Today, 42% of American adults have living wills (or advance directives) according to an ABC News poll. This figure is at an all-time high, but experts and advocates aren’t satisfied.
What Can Happen Without a Living Will
In 1990 26 year-old Terri Schiavo, a young married woman living in St. Petersburg, Flor. collapsed in her apartment complex and was found face down, unconscious, with no breathe and no pulse. Schiavo’s husband called 9-1-1 and she was rushed to the hospital. Although doctors were able to restart her heart and breathing, functions which are involuntary, her brain was without oxygen for too long. Schiavo was diagnosed by doctors as being in a “persistent vegetative state”, a condition in which one has no awareness or insight and is largely or totally unresponsive, but still maintains sleep-wake cycles, and can appear awake despite lack of brain activity.
Terri Schiavo physicians tried everything to improve Schiavo’s condition without success. Eight years after Schiavo’s collapse, her husband requested that her feeding tube be removed, prompting a widely publicized legal battle between Schiavo’s husband, who believed that Terri would not want to live in such a condition, and her parents, who believed that she still could recover and that she maintained some small degree of awareness. This sad conflict lasted for seven years. After countless legal proceedings and a controversial attempt by some members of Congress to intervene, Schiavo’s feeding tube was removed in in 2005. She passed away peacefully 7 days later.
This tragic conflict between Terri Schiavo’s loved ones and the distasteful public spectacle it created could have been avoided if Terri Schiavo had created a living will and made her wishes known and document in a legally binding form before her collapse and subsequent incapacitation.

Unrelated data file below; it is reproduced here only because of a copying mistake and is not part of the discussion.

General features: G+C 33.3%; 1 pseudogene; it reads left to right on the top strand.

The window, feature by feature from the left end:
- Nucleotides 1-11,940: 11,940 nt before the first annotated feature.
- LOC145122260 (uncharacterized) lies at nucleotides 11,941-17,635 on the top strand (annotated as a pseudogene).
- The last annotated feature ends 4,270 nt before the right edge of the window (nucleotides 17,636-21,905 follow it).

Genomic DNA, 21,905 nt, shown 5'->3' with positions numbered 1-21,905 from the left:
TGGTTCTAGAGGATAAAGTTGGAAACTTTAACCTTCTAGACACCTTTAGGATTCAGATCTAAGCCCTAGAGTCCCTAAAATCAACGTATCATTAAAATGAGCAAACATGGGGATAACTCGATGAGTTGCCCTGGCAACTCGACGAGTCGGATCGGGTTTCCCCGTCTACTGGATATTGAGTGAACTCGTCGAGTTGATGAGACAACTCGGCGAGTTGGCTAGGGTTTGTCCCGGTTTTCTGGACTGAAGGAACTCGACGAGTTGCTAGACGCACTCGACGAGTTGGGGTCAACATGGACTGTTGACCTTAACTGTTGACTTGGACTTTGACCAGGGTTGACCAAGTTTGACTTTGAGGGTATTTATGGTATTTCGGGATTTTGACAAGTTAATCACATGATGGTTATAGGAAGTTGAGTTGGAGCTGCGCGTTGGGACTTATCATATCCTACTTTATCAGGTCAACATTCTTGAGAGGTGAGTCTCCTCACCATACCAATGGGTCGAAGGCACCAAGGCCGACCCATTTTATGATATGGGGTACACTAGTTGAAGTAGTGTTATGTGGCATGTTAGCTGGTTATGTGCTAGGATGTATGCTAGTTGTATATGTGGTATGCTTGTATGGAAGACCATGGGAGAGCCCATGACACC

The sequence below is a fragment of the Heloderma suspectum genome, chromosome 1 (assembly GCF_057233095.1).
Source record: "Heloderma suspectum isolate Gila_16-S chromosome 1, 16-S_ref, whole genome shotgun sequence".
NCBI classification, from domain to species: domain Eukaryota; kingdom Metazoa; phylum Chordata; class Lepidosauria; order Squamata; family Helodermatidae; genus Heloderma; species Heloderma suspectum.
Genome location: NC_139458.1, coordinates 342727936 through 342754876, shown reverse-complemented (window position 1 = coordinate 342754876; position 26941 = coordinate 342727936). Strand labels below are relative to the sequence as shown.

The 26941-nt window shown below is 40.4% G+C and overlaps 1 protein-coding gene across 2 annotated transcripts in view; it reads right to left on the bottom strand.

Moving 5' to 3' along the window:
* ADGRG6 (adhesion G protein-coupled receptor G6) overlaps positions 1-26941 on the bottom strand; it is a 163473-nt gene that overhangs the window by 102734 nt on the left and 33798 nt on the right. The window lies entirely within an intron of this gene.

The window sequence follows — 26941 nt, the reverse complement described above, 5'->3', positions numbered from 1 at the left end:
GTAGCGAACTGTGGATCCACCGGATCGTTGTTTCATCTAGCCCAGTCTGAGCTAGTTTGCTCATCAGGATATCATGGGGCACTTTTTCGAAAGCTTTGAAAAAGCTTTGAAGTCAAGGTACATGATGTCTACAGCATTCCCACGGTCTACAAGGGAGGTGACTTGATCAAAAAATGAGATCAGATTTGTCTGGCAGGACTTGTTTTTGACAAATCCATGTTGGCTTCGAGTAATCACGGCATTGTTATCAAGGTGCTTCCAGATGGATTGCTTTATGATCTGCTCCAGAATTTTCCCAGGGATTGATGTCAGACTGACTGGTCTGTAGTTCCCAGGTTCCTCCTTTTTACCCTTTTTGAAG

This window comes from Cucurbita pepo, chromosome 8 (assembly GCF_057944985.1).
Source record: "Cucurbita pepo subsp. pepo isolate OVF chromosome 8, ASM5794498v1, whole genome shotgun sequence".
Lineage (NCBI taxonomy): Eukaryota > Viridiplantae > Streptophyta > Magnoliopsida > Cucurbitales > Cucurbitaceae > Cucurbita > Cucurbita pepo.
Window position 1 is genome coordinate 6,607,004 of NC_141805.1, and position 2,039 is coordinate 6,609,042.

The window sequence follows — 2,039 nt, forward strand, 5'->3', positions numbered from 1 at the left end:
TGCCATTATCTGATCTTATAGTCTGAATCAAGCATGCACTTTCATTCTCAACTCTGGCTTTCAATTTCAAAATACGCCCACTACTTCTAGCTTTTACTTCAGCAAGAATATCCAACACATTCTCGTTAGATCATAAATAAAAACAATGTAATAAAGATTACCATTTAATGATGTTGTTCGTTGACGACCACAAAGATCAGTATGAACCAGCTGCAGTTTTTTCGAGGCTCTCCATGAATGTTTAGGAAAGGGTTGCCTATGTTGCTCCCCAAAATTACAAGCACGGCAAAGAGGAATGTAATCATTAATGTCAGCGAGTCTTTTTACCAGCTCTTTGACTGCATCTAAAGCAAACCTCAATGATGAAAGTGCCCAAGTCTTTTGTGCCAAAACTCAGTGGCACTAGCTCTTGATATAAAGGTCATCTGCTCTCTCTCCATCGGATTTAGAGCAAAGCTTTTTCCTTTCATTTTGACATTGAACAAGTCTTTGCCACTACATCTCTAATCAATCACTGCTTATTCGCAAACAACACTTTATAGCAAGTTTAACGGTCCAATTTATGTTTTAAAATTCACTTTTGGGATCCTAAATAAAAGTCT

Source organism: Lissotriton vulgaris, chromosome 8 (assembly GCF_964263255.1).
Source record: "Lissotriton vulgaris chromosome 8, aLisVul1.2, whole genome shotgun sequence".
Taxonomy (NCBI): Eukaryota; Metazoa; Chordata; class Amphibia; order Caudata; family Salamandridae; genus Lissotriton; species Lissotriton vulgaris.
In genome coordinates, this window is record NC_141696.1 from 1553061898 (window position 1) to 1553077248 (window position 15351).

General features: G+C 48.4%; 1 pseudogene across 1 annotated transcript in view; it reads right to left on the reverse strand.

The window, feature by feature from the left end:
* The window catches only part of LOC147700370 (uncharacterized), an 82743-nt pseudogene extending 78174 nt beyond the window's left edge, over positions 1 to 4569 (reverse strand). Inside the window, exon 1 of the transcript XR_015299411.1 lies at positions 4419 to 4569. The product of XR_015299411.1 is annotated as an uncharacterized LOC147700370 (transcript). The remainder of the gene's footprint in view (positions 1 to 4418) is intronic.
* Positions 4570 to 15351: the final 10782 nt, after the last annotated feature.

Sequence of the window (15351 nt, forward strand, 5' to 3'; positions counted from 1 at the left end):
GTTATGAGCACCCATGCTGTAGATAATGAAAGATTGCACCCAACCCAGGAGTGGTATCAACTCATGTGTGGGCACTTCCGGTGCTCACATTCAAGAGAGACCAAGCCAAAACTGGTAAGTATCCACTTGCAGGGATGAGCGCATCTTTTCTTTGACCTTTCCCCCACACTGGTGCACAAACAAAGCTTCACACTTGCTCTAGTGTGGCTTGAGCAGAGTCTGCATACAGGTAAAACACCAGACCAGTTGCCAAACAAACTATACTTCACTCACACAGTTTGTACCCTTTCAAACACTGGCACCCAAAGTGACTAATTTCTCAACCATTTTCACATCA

Of course the last thing most 20-somethings have on their mind is writing a living will or thinking about end-of-life care. But Shiavo’s case reminds us of the importance of preparing for a medical crisis no matter what our age.
The Wisdom of Recognizing Life’s Fragility
We all know that some people are fated to be involved bad accidents or to have sudden catastrophic health emergencies, even sometimes in the prime of life, but we tend to think it’s only others who are vulnerable. For many people, recognizing life’s fragility is the most difficult part of creating a living will, but it’s a recognition that gives a wiser and more compassionate perspective, and that helps us to treasure every day on beautiful Earth with the people we love.
A Favor for Your Family
Creating a living will not only assures that you will receive the type of care that you would want (and nothing more than you want), it is also the right thing to do for your family: When you have a living will your family members are spared the agony of making a decision for you without your guidance. It will also go a long way towards preventing a tragic feud resembling that which occurred between Terri Schiavo’s loved ones.
Free Living Wills that Work
You can access free, state-specific living wills at the sites below. Make sure to follow all instructions and file your document with the appropriate local authority.
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